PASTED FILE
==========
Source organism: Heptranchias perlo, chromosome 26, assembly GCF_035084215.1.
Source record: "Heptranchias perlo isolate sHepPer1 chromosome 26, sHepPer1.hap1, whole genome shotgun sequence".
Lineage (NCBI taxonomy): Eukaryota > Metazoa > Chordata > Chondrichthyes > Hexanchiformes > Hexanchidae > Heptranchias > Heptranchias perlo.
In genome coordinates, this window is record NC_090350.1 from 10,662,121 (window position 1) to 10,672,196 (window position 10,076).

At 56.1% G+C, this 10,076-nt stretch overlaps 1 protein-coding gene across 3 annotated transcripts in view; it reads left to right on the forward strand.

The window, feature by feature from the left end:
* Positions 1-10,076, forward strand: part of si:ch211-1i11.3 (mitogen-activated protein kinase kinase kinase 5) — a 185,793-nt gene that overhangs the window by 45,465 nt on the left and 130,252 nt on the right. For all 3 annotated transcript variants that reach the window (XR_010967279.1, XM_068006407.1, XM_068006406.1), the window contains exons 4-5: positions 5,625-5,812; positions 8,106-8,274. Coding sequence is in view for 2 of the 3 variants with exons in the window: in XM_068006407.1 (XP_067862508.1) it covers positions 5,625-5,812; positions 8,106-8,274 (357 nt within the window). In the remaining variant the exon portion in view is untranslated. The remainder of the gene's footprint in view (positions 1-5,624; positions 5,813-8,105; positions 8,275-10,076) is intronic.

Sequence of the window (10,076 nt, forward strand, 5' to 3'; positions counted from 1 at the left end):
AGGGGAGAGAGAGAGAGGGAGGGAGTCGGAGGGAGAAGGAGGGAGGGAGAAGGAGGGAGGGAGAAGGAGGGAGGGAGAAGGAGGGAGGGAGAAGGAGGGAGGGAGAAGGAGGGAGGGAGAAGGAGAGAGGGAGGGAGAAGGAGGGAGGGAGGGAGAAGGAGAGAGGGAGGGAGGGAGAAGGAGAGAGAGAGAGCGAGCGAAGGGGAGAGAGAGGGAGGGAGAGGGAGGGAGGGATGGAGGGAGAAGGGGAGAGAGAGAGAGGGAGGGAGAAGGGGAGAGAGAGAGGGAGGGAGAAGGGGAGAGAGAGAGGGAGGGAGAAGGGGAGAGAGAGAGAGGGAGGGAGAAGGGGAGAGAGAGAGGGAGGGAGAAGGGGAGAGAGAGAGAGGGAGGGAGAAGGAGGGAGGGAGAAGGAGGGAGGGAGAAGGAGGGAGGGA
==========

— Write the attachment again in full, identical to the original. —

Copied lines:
Source organism: Heptranchias perlo, chromosome 26, assembly GCF_035084215.1.
Source record: "Heptranchias perlo isolate sHepPer1 chromosome 26, sHepPer1.hap1, whole genome shotgun sequence".
Lineage (NCBI taxonomy): Eukaryota > Metazoa > Chordata > Chondrichthyes > Hexanchiformes > Hexanchidae > Heptranchias > Heptranchias perlo.
In genome coordinates, this window is record NC_090350.1 from 10,662,121 (window position 1) to 10,672,196 (window position 10,076).

At 56.1% G+C, this 10,076-nt stretch overlaps 1 protein-coding gene across 3 annotated transcripts in view; it reads left to right on the forward strand.

The window, feature by feature from the left end:
* Positions 1-10,076, forward strand: part of si:ch211-1i11.3 (mitogen-activated protein kinase kinase kinase 5) — a 185,793-nt gene that overhangs the window by 45,465 nt on the left and 130,252 nt on the right. For all 3 annotated transcript variants that reach the window (XR_010967279.1, XM_068006407.1, XM_068006406.1), the window contains exons 4-5: positions 5,625-5,812; positions 8,106-8,274. Coding sequence is in view for 2 of the 3 variants with exons in the window: in XM_068006407.1 (XP_067862508.1) it covers positions 5,625-5,812; positions 8,106-8,274 (357 nt within the window). In the remaining variant the exon portion in view is untranslated. The remainder of the gene's footprint in view (positions 1-5,624; positions 5,813-8,105; positions 8,275-10,076) is intronic.

Sequence of the window (10,076 nt, forward strand, 5' to 3'; positions counted from 1 at the left end):
AGGGGAGAGAGAGAGAGGGAGGGAGTCGGAGGGAGAAGGAGGGAGGGAGAAGGAGGGAGGGAGAAGGAGGGAGGGAGAAGGAGGGAGGGAGAAGGAGGGAGGGAGAAGGAGGGAGGGAGAAGGAGAGAGGGAGGGAGAAGGAGGGAGGGAGGGAGAAGGAGAGAGGGAGGGAGGGAGAAGGAGAGAGAGAGAGCGAGCGAAGGGGAGAGAGAGGGAGGGAGAGGGAGGGAGGGATGGAGGGAGAAGGGGAGAGAGAGAGAGGGAGGGAGAAGGGGAGAGAGAGAGGGAGGGAGAAGGGGAGAGAGAGAGGGAGGGAGAAGGGGAGAGAGAGAGAGGGAGGGAGAAGGGGAGAGAGAGAGGGAGGGAGAAGGGGAGAGAGAGAGAGGGAGGGAGAAGGAGGGAGGGAGAAGGAGGGAGGGAGAAGGAGGGAGGGA